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Many African nations failing breastfeeding mothers

Rhoda Odhiambo
August 7, 2017

Although no country has achieved exclusive breastfeeding for all babies below six months, some countries on the African continent have made significant progress. Yet more needs to be done, according to a new report.


The report by the World Health Organization (WHO) and the United Nations Children's Fund (UNICEF) - shows that the lives of newborn babies under the age of six months could be saved if they were breastfed for at least the first six months of life.

During that period, mothers are strongly encouraged to feed their babies with nothing but breast milk alone, and in the preceding months they can then give their babies complimentary food but with continued breastfeeding up to two years.

Breastfeeding is very critical during the first six months of life as it helps in preventing diseases like diarrhea and pneumonia, the two major causes of death among infants. It is also beneficial to the mother as it reduces the chances of her getting ovarian and breast cancer.

Giselle Ngono, a 21-year-old mother of two in Cameroon told DW that she stopped breastfeeding her baby after six weeks.

"I am working and it will not be easy for me to just breastfeed this child. How am I supposed to look for money and at the same time feed him?, she wondered. Gisele is a trader at a nearby market in her home area.

"When I go to work, I leave my child with a babysitter who feeds him with a baby maize meal commonly known as pap. That is the same food I gave my first child who is now three years old," She said.

Among the common myths preventing mothers from breastfeeding in Cameroon is: babies who are breastfed will end up being lazy and weak. Some mothers also stop breastfeeding their babies because they have to go back to work.

Cameroon gives a period of two months as maternity leave for working mothers to stay home and breastfeed their babies. After the two months, they are given two hours each working day for a period of four months to go home and breastfeed. This period is not enough to allow the child's proper growth.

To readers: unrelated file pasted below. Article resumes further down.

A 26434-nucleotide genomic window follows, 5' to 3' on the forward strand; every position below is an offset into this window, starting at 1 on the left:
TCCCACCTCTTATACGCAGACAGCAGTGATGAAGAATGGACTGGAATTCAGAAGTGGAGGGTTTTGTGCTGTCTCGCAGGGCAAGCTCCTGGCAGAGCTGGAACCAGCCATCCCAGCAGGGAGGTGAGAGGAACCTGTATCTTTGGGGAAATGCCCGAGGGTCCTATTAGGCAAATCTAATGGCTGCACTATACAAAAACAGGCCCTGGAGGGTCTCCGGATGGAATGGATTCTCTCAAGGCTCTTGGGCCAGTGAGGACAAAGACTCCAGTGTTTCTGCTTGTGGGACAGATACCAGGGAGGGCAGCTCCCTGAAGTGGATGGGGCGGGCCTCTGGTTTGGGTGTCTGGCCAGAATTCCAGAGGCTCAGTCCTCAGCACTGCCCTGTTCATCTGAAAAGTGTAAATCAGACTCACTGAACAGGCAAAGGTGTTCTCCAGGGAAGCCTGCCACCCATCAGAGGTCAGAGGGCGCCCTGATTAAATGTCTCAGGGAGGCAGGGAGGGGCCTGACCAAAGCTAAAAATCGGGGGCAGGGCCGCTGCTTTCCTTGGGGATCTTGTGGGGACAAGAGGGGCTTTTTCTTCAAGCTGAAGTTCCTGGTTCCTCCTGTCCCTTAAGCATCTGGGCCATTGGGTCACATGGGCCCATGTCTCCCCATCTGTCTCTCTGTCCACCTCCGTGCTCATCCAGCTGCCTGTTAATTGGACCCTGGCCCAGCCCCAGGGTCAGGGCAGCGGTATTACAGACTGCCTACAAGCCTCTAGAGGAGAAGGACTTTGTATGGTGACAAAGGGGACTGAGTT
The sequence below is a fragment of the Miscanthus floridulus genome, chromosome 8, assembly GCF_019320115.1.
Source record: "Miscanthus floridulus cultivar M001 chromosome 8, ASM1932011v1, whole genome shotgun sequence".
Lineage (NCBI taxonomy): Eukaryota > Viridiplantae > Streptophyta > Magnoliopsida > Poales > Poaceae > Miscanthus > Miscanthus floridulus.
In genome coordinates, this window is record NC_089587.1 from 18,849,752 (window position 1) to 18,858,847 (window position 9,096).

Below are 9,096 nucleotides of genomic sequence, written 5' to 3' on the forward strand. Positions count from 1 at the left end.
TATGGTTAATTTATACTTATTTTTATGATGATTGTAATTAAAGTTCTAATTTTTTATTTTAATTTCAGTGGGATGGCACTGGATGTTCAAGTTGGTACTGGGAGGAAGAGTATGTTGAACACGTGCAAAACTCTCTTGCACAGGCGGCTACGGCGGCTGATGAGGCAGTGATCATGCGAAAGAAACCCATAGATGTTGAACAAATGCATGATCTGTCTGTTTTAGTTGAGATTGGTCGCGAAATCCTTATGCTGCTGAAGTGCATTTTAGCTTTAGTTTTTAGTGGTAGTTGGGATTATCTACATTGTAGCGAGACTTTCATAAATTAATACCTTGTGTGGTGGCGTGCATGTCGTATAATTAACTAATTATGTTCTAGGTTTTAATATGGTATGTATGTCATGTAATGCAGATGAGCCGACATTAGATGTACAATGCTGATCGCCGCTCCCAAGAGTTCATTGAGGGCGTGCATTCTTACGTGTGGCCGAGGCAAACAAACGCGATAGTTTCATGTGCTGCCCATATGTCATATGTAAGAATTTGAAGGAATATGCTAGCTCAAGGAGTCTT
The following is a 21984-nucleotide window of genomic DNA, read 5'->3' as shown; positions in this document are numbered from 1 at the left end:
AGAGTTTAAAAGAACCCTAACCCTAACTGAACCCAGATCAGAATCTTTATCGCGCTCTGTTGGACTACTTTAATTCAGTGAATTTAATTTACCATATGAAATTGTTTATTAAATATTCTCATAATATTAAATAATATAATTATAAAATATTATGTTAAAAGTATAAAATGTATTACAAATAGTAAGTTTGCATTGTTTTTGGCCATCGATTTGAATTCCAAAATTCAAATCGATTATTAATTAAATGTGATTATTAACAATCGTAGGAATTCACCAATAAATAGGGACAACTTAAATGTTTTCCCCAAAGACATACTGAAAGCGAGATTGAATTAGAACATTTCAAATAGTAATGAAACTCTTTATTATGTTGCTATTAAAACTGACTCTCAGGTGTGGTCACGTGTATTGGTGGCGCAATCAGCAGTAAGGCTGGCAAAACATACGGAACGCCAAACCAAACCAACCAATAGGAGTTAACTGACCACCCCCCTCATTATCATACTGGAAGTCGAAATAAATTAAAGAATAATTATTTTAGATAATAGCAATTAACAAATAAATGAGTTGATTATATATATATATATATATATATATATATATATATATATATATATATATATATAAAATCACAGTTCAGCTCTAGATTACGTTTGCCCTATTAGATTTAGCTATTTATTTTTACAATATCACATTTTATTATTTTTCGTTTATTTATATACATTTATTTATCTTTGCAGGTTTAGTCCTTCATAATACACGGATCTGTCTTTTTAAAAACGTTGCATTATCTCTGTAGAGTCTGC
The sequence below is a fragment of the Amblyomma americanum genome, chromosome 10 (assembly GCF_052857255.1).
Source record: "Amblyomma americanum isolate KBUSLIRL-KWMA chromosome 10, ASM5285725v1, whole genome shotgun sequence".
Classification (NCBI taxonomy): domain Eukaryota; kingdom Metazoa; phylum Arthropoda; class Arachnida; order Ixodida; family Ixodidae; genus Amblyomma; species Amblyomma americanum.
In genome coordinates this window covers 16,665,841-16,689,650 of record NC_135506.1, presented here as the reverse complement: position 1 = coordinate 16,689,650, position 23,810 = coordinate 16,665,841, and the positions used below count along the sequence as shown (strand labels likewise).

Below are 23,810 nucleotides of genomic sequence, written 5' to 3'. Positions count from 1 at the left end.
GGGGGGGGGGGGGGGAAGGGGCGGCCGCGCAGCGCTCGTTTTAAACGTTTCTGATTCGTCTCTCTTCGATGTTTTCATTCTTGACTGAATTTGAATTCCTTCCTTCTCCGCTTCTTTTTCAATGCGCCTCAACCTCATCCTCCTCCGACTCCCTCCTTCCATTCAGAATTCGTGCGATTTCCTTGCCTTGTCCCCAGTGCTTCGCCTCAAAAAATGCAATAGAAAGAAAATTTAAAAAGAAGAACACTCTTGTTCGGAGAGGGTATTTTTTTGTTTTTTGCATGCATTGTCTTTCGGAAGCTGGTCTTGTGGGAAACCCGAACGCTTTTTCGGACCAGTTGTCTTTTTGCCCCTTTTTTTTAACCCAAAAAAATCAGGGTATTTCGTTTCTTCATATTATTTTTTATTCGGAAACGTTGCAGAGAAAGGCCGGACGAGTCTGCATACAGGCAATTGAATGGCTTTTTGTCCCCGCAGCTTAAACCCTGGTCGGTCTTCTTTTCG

Patricia Kernyuy who works with the family welfare department at Cameroon's health ministry said, mothers should be given at least six months to stay at home after giving birth.

"It's difficult for women to take care of their babies at their working premises because it means that working mothers will need someone to take care of the baby," Kernyuy said.

A baby clutches the mother's breas
Breast milk is crucial for a baby's growth and acts as the first vaccine for the baby after birth Image: AP

Benefits of breast milk 

Breast milk contains colostrum which is the first pale yellow milk breasts produce after giving birth. Colostrum, also known as the baby's first immunization, transfers nutrients antibodies and immune cells to the babies. "Breastfeeding gives babies the best possible start in life," WHO Director-General Tedros Adhanom Ghebreyesus said in the report.

He added that "breast milk works like a baby's first vaccine, protecting infants from potentially deadly diseases and giving them all the nourishment they need to survive."

Even though the report paints a grim picture on the lives of newborns and mothers, some 23 countries have met the 2030 global goal for exclusive breastfeeding for six months.

The countries include; Bolivia, Burundi, Cabo Verde, Cambodia, Democratic People's Republic of Korea, Eritrea, Kenya, Kiribati, Lesotho, Malawi, Micronesia, Federated States of Nauru, Nepal, Peru, Rwanda, Sao Tome and Principe, Solomon Islands, Sri Lanka, Swaziland, East Timor, Uganda, Vanuatu, and Zambia.

A mother feeds her twins
Some sections of society look down upon mothers who breastfeed in public placesImage: imago/blickwinkel

Public breastfeeding detested

Mothers have not had it easy to breastfeed their babies in public places like; cafes or even on public transport. Often they are told to cover up or move to a more private place of their convinience, although no law restricts mothers from breastfeeding their babies in public places. So why are people sexualizing the act of breastfeeding instead of looking at it as a nurturing act? 

Society needs to change its perceptions on breastfeeding and support women. They should also stop viewing it as a woman's only responsibility. Making her feel uncomfortable and embarrassed about it makes the woman not feel confident enough to breastfeed her baby.

Many people understand the importance of breastfeeding, yet too often, the responsibility for it is placed entirely on the mother without any consideration of the political, social, and environmental factors that shape breastfeeding. However, these factors can act as a barrier to individual practices.

In order to improve on breastfeeding, countries are being urged to increase funding to raise breastfeeding figures right from birth to two years, as well as improve working conditions for breasfeeding mothers. Both WHO and UNICEF are also calling on health workers to improve access to skilled breastfeeding counseling as part of comprehensive breastfeeding policies and programs at health facilities.

Breastfeeding is critical for the achievement of many of the Sustainable Development Goals (SDG's). It improves the baby's nutrition, prevents child mortality and decreases the risk of non-communicable diseases.

Thousands of lives could be saved if countries committed to changing their policies and provide greater funding to support breastfeeding. It is one of the smartest investments to build children's future.

DW's Moki Kindzeka in Yaounde contributed to this report

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